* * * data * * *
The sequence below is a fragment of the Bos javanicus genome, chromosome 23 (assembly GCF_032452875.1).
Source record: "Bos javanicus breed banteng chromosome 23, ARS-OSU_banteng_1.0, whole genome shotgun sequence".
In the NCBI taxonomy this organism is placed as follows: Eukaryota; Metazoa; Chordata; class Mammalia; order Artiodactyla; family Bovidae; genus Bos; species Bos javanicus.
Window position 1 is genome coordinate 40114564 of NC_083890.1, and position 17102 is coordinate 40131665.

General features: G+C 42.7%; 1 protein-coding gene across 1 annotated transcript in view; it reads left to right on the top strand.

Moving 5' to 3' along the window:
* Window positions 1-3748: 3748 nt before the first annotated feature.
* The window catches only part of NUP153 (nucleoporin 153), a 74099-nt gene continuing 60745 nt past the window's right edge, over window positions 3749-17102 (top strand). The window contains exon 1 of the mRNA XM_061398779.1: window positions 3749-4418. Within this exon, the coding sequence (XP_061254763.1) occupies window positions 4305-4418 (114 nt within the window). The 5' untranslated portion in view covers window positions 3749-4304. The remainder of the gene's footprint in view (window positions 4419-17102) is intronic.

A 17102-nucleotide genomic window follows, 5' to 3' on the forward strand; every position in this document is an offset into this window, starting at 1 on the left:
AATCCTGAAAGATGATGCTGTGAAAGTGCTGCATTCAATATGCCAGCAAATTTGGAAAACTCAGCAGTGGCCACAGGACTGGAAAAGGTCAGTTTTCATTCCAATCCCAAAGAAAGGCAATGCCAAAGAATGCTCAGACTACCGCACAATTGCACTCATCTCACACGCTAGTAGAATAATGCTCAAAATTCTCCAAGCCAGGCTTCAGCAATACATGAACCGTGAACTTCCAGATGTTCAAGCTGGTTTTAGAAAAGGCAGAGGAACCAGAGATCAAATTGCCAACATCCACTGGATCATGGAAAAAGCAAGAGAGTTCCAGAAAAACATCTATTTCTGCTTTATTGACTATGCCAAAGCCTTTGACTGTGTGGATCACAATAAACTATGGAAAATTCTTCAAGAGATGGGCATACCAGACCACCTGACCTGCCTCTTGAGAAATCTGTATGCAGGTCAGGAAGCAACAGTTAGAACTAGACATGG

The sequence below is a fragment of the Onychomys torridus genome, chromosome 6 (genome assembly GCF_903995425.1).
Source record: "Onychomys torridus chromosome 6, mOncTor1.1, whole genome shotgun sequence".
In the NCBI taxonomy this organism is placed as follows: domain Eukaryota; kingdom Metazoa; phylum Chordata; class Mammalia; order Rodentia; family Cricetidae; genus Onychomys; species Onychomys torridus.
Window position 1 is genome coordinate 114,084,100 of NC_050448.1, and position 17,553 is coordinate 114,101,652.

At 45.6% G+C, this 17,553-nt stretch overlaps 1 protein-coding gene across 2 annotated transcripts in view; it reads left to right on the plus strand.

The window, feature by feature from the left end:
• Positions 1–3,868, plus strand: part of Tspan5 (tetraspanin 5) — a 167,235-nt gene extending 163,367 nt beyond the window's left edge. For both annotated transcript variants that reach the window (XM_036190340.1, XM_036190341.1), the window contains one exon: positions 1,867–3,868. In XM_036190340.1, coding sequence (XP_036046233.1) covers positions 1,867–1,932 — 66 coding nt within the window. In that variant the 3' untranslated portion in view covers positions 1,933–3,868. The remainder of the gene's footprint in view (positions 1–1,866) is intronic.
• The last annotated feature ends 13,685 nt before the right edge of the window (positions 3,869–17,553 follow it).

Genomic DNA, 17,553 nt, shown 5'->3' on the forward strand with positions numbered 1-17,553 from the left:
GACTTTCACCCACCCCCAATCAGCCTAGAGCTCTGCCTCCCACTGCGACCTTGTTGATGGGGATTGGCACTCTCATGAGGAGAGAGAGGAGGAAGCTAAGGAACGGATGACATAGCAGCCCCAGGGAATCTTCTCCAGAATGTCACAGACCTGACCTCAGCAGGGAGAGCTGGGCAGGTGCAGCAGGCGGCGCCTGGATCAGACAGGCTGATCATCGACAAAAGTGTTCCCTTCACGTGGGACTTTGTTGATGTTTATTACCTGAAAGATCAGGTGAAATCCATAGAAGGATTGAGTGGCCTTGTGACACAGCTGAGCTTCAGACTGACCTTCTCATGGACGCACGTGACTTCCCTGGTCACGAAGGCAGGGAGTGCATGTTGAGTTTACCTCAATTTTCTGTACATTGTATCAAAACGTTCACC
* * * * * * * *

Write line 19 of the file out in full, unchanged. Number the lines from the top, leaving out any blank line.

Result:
Genomic DNA, 17,553 nt, shown 5'->3' on the forward strand with positions numbered 1-17,553 from the left: